An always essential first step is to assess the presence of possible predictive factors for subsequent non-adherence, such as insufficient understanding by the patient of the disease, lack of confidence in the benefits of the treatment, cognitive deterioration, concomitant psychological disorders, multiple coinciding treatments, complicated treatments, possible adverse effects, lack of a monitoring plan, poor doctor-patient relationship, difficulties in accessing treatment or cost of treatment.

Interventions for the improvement of adherence should be discussed with the patient, taking into consideration their individual problems and needs.

Recommendations to be taken into account are12:

• If a patient has a lack of adherence, investigate if it is intentional or not.

• Analyse the beliefs and worries of the patient regarding their medication.

• Carry out interventions aimed at specific problems: suggest to patients that they keep a record of taking their medicine, simplify the dosage regime, use pill boxes or similar, etc.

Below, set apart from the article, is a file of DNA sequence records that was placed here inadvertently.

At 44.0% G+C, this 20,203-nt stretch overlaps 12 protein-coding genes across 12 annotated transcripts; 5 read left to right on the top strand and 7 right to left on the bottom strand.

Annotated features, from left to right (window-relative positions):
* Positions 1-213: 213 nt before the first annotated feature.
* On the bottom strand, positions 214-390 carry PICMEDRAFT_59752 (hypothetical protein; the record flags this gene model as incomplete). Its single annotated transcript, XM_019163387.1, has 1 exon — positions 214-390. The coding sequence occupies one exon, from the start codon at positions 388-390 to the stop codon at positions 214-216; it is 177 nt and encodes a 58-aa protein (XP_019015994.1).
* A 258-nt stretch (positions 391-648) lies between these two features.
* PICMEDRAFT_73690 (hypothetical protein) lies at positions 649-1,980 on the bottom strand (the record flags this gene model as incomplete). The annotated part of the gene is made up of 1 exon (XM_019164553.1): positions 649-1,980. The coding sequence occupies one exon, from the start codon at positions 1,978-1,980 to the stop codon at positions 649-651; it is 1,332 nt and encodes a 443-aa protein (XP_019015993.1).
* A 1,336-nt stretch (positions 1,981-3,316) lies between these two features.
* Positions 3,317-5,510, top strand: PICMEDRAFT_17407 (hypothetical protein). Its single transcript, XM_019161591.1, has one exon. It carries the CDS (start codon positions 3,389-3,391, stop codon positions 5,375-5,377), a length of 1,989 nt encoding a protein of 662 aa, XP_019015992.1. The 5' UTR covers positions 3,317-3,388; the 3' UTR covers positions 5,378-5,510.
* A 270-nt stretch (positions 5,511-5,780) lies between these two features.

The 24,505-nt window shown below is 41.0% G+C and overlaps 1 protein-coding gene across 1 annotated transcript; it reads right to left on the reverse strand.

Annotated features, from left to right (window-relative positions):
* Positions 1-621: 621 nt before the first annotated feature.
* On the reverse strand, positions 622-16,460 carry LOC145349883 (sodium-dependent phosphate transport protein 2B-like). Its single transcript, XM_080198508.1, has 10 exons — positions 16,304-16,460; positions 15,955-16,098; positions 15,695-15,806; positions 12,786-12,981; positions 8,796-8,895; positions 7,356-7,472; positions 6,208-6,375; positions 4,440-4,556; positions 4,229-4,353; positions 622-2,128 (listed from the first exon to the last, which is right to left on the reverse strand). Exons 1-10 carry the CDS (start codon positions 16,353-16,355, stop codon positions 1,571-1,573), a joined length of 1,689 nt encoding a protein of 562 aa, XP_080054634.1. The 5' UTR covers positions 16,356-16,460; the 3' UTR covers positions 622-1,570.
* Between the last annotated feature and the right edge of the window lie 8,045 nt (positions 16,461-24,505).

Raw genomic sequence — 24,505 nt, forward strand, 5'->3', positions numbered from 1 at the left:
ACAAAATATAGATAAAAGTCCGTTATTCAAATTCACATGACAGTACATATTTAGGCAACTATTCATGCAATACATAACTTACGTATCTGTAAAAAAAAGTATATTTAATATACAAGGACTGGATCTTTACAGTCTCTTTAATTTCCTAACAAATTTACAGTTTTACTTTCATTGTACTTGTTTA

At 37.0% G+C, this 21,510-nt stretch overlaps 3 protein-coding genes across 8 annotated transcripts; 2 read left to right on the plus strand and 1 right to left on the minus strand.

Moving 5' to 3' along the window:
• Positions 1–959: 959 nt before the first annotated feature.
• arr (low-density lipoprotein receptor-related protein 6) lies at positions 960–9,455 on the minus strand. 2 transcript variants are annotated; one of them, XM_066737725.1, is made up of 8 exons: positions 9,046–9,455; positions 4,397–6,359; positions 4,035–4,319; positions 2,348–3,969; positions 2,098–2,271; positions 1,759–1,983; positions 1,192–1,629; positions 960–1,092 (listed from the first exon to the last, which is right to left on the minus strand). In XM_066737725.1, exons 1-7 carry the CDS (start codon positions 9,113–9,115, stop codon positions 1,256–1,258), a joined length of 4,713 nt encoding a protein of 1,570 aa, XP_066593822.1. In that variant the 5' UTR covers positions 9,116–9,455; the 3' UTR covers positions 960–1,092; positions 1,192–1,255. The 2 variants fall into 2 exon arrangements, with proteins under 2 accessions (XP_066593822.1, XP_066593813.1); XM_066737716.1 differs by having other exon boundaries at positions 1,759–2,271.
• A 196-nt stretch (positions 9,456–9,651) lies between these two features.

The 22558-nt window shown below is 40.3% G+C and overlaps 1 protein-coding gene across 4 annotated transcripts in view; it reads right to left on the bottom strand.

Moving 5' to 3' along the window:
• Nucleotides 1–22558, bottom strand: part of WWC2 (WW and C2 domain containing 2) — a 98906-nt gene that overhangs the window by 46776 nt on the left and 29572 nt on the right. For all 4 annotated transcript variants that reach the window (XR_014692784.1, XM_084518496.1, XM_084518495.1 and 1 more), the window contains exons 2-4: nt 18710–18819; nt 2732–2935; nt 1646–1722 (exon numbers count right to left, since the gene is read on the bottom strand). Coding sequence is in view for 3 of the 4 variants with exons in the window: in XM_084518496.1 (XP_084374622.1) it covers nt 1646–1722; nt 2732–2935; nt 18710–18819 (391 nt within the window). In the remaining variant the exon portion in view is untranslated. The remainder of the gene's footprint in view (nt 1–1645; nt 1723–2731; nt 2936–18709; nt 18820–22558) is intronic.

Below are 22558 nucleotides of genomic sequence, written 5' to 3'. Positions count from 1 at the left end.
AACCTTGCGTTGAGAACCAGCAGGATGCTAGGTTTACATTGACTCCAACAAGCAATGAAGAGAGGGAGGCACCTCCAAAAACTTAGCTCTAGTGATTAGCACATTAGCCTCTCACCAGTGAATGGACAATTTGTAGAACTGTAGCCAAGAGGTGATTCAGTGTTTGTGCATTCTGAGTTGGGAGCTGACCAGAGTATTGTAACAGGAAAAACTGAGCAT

• If adverse effects occur, talk to the patients about the benefits and adverse effects, the long term effects of the medication, the patient’s preferences when managing the adverse effects, considering an adjustment to the dose, a change to another medicine or other strategies.

• Ask the patient if the cost of the medication poses a problem for them and consider options to reduce it.

It may also be worth using tools which allow an assessment at the start of the prescription of the probability of the treatment being followed in the medium to long term. Recently, a questionnaire has been developed specifically to evaluate adherence to osteoporotic menopausal medication in daily practice, called ADEOS -12. The questionnaire provides an adherence index which goes from 0 to 22. Values ≥20 are associated with a high probability of persistence, and an index of ≤16, a high probability of interruption of treatment in the following 9 months. However, it requires adaptation to, and validation for, our country11.